Walk into any business function or event where you’ll be expected to network can give even the best socialiser a chill down the spine.

But don’t let that deter you. Firstly, remember that everyone there is in the same boat – you’re all strangers, everyone with the same apprehension.

Secondly, follow these rules of business networking etiquette and know that you will be successful. It’s like baking a cake – just follow the recipe! Buy following these key social skills for business, everything will be all right.

Read on for Part 2 of out article on the art of business networking.

Choose the right group to join

Always try to approach groups of an odd number of people, e.g. three to five. Pick up the thread on the conversation and when you make your move, make sure you say something of value that contributes to the conversation while continuing the thread. Avoid controversial statements and topics such as politics, religion or health. Keep things light-hearted and on subjects to which everyone can relate – travel, hobbies, food, the arts.

Spend your time wisely

While you need to give your undivided attention to someone when you are speaking to them, you should at the same time avoid spending the whole event in one person’s company. The idea is to mingle, so practise how to make a smooth exit while still being polite – the other person should not take offense as he or she is, after all, also there to mingle. A good way is to summarise your understanding of their business, mention how you can benefit each other’s business, exchange business cards and express how much you are looking forward to getting in touch with them later on.

Make notes and set reminders

After the event is over, make sure you jot down any notes you need to remember who was whom and how you connected with them. Writes notes on the back of business cards to remind you what you spoke about, and how and why you would like to stay in touch in future.

Keep in touch

Once you get back to the office, use the notes and reminders you scribbled down to reach out to your new business contacts with a personal note. This will help them to remember you and why and how you connected. Follow up on your conversations by adding the people you met and with whom you connected to social media networking sites such as LinkedIn, or send them an email. Do this even if you don’t have an immediate opportunity to work together in mind – the contact can come in handy in future, so extending and maintaining the good rapport you had is crucial. Keep in regular contact and if you get the chance to help one of your new contacts – whether by doing them a favour, helping them out in some way or introducing them to one of your other contacts of whom they might have a need – do so; it’s a good way to build trust and maintain good relations.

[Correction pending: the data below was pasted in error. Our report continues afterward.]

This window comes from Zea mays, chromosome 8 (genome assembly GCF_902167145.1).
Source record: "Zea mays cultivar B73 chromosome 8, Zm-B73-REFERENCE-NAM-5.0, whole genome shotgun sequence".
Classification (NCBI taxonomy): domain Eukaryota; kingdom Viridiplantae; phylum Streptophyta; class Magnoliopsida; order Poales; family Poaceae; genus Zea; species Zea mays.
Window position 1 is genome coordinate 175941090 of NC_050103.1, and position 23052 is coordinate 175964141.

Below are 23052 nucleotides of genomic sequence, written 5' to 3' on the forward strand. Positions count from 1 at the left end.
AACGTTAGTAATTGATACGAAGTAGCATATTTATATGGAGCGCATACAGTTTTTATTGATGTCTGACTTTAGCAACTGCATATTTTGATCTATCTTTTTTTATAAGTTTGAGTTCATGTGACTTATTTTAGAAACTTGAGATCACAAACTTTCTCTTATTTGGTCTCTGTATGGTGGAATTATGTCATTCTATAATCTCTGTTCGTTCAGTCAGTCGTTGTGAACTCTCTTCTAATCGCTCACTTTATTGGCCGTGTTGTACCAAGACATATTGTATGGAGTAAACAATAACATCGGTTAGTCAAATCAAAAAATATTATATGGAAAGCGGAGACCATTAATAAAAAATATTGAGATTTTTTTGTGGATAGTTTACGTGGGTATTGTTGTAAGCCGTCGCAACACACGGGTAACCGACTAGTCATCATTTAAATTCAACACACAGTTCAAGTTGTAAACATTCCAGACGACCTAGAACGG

Now that you have some golden tips on the art of business networking under the belt, walking into a crowded room full of strangers need not be problem anymore. See business events for what they are – a perfect opportunity to meet and greet people who can help you as much as you can help them; people who are kindred spirits in that they are there for the same reason you are – to network and build connections in order to better their businesses.

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